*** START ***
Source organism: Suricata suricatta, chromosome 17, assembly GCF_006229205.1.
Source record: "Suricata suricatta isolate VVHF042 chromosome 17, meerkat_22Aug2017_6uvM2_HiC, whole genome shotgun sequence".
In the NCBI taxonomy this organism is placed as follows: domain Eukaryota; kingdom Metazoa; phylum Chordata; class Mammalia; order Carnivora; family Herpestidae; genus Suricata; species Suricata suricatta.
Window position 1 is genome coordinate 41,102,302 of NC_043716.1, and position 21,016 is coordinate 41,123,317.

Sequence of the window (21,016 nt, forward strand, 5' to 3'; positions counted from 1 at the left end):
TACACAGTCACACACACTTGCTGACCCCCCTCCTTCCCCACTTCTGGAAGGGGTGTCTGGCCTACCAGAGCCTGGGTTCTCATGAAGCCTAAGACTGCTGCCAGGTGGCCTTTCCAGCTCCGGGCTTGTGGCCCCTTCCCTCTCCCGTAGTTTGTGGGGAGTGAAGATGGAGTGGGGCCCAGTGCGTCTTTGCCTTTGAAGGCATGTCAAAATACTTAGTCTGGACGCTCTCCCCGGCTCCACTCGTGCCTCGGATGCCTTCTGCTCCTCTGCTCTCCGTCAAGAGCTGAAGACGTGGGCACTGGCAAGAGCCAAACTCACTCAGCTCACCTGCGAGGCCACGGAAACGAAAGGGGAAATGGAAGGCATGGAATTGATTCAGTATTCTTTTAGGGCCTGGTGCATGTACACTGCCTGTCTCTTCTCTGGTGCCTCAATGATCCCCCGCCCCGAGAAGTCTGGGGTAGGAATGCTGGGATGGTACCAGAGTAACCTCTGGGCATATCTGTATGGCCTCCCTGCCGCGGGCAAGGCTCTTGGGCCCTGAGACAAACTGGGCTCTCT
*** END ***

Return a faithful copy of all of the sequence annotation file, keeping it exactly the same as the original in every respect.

Source organism: Suricata suricatta, chromosome 17, assembly GCF_006229205.1.
Source record: "Suricata suricatta isolate VVHF042 chromosome 17, meerkat_22Aug2017_6uvM2_HiC, whole genome shotgun sequence".
In the NCBI taxonomy this organism is placed as follows: domain Eukaryota; kingdom Metazoa; phylum Chordata; class Mammalia; order Carnivora; family Herpestidae; genus Suricata; species Suricata suricatta.
Window position 1 is genome coordinate 41,102,302 of NC_043716.1, and position 21,016 is coordinate 41,123,317.

Sequence of the window (21,016 nt, forward strand, 5' to 3'; positions counted from 1 at the left end):
TACACAGTCACACACACTTGCTGACCCCCCTCCTTCCCCACTTCTGGAAGGGGTGTCTGGCCTACCAGAGCCTGGGTTCTCATGAAGCCTAAGACTGCTGCCAGGTGGCCTTTCCAGCTCCGGGCTTGTGGCCCCTTCCCTCTCCCGTAGTTTGTGGGGAGTGAAGATGGAGTGGGGCCCAGTGCGTCTTTGCCTTTGAAGGCATGTCAAAATACTTAGTCTGGACGCTCTCCCCGGCTCCACTCGTGCCTCGGATGCCTTCTGCTCCTCTGCTCTCCGTCAAGAGCTGAAGACGTGGGCACTGGCAAGAGCCAAACTCACTCAGCTCACCTGCGAGGCCACGGAAACGAAAGGGGAAATGGAAGGCATGGAATTGATTCAGTATTCTTTTAGGGCCTGGTGCATGTACACTGCCTGTCTCTTCTCTGGTGCCTCAATGATCCCCCGCCCCGAGAAGTCTGGGGTAGGAATGCTGGGATGGTACCAGAGTAACCTCTGGGCATATCTGTATGGCCTCCCTGCCGCGGGCAAGGCTCTTGGGCCCTGAGACAAACTGGGCTCTCT